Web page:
by novelist Valerie Martin imagines the life of St. Francis of Assisi in the form of short, vivid scenes. She begins at the end, with his death in 1226, and then moves backward in time, ending with his youth and conversion. Martin has mined all of the early hagiographies of St. Francis in order to fill her book with sharp details ("his eyebrows met above the bridge of his nose"). She has carefully corrected some popular misconceptions about her subject: "He was not so much a nature lover (he was certainly neither an environmentalist nor a vegetarian) as a man who saw no distinction between himself in the natural world." And although she is not particularly religious, she clearly describes the spiritual significance of poverty. Salvation
is not a defense of St. Francis or an argument about his significance in the contemporary world, but many readers will interpret its stories in a way that fulfills both. Many contemporary Christians are hungry for precisely this kind of story, about a person whose faith was so deep and dedication so strong that he sacrificed everything--even most Christian doctrine--in order to become like his Lord. --Michael Joseph Gross
From Publishers Weekly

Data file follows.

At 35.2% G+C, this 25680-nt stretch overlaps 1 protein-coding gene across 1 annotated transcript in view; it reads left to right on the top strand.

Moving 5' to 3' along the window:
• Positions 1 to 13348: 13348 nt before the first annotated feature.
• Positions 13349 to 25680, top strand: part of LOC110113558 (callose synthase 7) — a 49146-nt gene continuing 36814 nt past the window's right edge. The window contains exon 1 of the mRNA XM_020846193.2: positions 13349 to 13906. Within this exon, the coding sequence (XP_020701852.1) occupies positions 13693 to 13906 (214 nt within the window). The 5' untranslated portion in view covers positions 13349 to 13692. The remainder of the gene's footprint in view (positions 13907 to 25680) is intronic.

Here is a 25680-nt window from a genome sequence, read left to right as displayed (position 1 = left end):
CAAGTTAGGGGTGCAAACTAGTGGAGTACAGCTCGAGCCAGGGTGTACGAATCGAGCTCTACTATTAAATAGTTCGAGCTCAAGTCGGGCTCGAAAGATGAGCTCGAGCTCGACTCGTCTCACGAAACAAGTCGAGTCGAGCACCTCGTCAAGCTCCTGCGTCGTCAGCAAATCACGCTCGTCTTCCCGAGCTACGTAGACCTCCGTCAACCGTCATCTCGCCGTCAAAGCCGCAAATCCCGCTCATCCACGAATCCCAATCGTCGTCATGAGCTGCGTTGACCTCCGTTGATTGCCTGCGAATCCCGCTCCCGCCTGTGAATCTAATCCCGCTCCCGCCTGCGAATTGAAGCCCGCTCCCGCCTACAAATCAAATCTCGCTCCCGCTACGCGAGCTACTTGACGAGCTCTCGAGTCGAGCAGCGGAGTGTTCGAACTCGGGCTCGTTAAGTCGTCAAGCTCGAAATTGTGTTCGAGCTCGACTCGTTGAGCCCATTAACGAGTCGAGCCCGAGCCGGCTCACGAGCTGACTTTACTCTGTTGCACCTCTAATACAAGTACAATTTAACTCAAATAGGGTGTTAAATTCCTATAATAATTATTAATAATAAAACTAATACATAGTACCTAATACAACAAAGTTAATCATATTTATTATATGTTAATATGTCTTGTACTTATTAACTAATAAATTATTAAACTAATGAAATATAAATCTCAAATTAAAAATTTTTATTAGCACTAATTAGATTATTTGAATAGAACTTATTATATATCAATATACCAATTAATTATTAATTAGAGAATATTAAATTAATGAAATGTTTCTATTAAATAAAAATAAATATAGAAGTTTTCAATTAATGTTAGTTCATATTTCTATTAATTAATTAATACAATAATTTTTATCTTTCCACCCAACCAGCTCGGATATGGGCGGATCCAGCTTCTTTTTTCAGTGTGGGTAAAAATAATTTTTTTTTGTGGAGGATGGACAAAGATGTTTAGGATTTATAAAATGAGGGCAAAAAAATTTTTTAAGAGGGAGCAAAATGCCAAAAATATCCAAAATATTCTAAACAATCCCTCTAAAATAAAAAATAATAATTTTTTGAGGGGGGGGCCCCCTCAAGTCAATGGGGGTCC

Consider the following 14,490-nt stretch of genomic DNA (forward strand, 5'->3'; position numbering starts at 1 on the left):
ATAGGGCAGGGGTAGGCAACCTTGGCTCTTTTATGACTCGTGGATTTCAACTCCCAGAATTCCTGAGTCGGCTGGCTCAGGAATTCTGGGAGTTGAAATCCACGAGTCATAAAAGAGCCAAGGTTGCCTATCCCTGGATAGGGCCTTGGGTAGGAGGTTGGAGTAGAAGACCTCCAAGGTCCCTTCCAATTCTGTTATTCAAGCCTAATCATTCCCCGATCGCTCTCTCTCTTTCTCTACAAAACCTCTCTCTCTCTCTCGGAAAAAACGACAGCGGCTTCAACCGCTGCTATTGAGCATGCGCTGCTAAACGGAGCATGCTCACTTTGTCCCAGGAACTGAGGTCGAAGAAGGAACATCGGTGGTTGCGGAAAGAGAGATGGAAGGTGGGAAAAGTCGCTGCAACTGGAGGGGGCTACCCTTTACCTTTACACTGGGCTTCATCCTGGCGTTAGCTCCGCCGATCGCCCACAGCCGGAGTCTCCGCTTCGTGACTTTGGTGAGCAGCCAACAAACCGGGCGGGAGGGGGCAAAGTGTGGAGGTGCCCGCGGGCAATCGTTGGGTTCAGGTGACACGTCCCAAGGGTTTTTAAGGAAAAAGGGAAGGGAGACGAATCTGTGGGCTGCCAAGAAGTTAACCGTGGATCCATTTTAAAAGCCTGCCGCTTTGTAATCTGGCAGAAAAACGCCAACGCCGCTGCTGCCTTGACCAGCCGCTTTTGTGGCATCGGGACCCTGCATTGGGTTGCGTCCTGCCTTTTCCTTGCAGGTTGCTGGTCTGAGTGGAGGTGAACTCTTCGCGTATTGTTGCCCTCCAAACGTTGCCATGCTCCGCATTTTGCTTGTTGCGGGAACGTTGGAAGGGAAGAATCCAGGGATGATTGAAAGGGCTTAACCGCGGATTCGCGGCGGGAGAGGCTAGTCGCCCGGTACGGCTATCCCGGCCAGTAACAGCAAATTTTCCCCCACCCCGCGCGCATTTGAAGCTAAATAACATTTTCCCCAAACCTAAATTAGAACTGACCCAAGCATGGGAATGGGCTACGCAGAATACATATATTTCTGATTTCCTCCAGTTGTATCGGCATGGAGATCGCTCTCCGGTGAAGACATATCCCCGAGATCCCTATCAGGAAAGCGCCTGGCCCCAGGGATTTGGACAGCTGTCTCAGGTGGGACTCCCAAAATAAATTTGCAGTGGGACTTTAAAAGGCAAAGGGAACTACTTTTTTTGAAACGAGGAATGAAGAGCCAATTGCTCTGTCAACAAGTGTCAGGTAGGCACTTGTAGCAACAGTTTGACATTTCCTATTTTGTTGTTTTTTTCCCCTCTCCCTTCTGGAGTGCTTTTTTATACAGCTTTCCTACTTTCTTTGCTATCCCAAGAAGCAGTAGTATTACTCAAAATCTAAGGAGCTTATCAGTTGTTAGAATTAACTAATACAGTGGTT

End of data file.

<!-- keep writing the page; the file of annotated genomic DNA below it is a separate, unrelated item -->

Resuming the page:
Captivated by the various frescoes depicting the life of St. Francis of Assisi, Martin, a writer of fiction (Italian Fever), was inspired to create this series of word pictures about the medieval saint who has been declared patron of ecologists and animals. Her book is an album of written scenes in which she invites the reader to see her own vision of how the various events of Francis's life might have played out. Although, as Martin confesses in the introduction, she is neither Catholic nor "particularly religious," her fascination with Francis is not unusual. Indeed, the saint's embrace of poverty and love for creation seem to hold special appeal for moderns. Martin's scenes from Francis's life are exquisite and imaginative, though they do not always make for pleasant reading and definitely are not for seekers of sweet stories about the saint. For instance, the author's rather graphic opening treatment of Francis's illness and death is bereft of any of the glory often found in hagiography or religious paintings. Likewise, her study of Brother Leone washing Francis's stigmata wounds is centered almost wholly on pain and discomfort. In painting such details so starkly, Martin effectively confronts the material poverty of Francis's life, but sometimes seems to miss the transcendent values that motivated him. This portrait will be most interesting to readers who are already familiar with the basic facts of Francis's life and remain open to exploring a new, gritty interpretation of them.
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